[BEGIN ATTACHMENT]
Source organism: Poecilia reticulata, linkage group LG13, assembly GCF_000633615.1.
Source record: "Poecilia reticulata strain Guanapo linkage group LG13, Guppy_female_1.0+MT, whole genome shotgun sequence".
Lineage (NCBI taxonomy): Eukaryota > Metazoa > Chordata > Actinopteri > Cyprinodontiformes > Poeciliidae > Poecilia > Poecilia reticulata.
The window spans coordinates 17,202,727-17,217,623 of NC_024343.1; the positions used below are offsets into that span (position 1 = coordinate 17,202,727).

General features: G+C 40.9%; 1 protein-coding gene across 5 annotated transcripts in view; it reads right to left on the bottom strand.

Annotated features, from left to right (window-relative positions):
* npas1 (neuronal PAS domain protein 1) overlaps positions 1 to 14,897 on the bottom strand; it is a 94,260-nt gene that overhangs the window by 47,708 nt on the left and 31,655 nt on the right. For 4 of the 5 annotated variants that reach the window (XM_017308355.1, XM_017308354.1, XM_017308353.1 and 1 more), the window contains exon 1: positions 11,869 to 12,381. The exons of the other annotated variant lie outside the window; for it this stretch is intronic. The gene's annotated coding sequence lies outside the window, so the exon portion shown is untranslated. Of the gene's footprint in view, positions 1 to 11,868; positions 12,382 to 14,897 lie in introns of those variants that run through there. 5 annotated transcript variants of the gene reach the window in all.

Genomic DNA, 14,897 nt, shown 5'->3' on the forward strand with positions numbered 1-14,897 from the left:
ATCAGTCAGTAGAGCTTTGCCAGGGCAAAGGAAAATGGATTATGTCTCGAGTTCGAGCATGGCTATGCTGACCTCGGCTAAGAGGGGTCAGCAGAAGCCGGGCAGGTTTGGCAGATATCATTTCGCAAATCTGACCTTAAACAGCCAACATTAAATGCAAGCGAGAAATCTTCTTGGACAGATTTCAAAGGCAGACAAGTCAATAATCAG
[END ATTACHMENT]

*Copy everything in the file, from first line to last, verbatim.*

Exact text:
Source organism: Poecilia reticulata, linkage group LG13, assembly GCF_000633615.1.
Source record: "Poecilia reticulata strain Guanapo linkage group LG13, Guppy_female_1.0+MT, whole genome shotgun sequence".
Lineage (NCBI taxonomy): Eukaryota > Metazoa > Chordata > Actinopteri > Cyprinodontiformes > Poeciliidae > Poecilia > Poecilia reticulata.
The window spans coordinates 17,202,727-17,217,623 of NC_024343.1; the positions used below are offsets into that span (position 1 = coordinate 17,202,727).

General features: G+C 40.9%; 1 protein-coding gene across 5 annotated transcripts in view; it reads right to left on the bottom strand.

Annotated features, from left to right (window-relative positions):
* npas1 (neuronal PAS domain protein 1) overlaps positions 1 to 14,897 on the bottom strand; it is a 94,260-nt gene that overhangs the window by 47,708 nt on the left and 31,655 nt on the right. For 4 of the 5 annotated variants that reach the window (XM_017308355.1, XM_017308354.1, XM_017308353.1 and 1 more), the window contains exon 1: positions 11,869 to 12,381. The exons of the other annotated variant lie outside the window; for it this stretch is intronic. The gene's annotated coding sequence lies outside the window, so the exon portion shown is untranslated. Of the gene's footprint in view, positions 1 to 11,868; positions 12,382 to 14,897 lie in introns of those variants that run through there. 5 annotated transcript variants of the gene reach the window in all.

Genomic DNA, 14,897 nt, shown 5'->3' on the forward strand with positions numbered 1-14,897 from the left:
ATCAGTCAGTAGAGCTTTGCCAGGGCAAAGGAAAATGGATTATGTCTCGAGTTCGAGCATGGCTATGCTGACCTCGGCTAAGAGGGGTCAGCAGAAGCCGGGCAGGTTTGGCAGATATCATTTCGCAAATCTGACCTTAAACAGCCAACATTAAATGCAAGCGAGAAATCTTCTTGGACAGATTTCAAAGGCAGACAAGTCAATAATCAG